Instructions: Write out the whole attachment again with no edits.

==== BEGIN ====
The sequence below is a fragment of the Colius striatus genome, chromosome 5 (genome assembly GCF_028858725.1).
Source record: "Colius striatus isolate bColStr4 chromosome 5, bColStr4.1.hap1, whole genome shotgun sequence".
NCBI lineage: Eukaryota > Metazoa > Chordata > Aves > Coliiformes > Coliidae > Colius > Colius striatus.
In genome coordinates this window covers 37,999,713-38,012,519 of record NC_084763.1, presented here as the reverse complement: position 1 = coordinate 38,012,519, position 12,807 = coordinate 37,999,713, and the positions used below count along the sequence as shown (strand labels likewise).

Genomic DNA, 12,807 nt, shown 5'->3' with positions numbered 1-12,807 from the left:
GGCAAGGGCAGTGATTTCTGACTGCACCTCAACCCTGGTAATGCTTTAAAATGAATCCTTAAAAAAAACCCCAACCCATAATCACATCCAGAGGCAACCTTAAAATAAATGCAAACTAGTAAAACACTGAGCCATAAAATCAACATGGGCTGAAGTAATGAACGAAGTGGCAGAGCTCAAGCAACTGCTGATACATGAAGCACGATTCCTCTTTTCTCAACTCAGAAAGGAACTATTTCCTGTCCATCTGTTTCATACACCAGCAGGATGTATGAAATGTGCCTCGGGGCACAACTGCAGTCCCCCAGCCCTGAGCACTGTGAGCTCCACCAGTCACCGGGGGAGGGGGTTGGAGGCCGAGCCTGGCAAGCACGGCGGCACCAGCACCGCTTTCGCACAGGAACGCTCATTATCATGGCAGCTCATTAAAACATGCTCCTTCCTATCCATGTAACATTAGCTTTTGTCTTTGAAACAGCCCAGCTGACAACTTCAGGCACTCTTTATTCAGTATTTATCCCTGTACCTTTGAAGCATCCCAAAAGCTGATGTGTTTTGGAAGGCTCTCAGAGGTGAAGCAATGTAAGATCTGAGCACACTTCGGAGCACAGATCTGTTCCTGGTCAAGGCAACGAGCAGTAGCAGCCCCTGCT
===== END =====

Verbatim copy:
The sequence below is a fragment of the Colius striatus genome, chromosome 5 (genome assembly GCF_028858725.1).
Source record: "Colius striatus isolate bColStr4 chromosome 5, bColStr4.1.hap1, whole genome shotgun sequence".
NCBI lineage: Eukaryota > Metazoa > Chordata > Aves > Coliiformes > Coliidae > Colius > Colius striatus.
In genome coordinates this window covers 37,999,713-38,012,519 of record NC_084763.1, presented here as the reverse complement: position 1 = coordinate 38,012,519, position 12,807 = coordinate 37,999,713, and the positions used below count along the sequence as shown (strand labels likewise).

Genomic DNA, 12,807 nt, shown 5'->3' with positions numbered 1-12,807 from the left:
GGCAAGGGCAGTGATTTCTGACTGCACCTCAACCCTGGTAATGCTTTAAAATGAATCCTTAAAAAAAACCCCAACCCATAATCACATCCAGAGGCAACCTTAAAATAAATGCAAACTAGTAAAACACTGAGCCATAAAATCAACATGGGCTGAAGTAATGAACGAAGTGGCAGAGCTCAAGCAACTGCTGATACATGAAGCACGATTCCTCTTTTCTCAACTCAGAAAGGAACTATTTCCTGTCCATCTGTTTCATACACCAGCAGGATGTATGAAATGTGCCTCGGGGCACAACTGCAGTCCCCCAGCCCTGAGCACTGTGAGCTCCACCAGTCACCGGGGGAGGGGGTTGGAGGCCGAGCCTGGCAAGCACGGCGGCACCAGCACCGCTTTCGCACAGGAACGCTCATTATCATGGCAGCTCATTAAAACATGCTCCTTCCTATCCATGTAACATTAGCTTTTGTCTTTGAAACAGCCCAGCTGACAACTTCAGGCACTCTTTATTCAGTATTTATCCCTGTACCTTTGAAGCATCCCAAAAGCTGATGTGTTTTGGAAGGCTCTCAGAGGTGAAGCAATGTAAGATCTGAGCACACTTCGGAGCACAGATCTGTTCCTGGTCAAGGCAACGAGCAGTAGCAGCCCCTGCT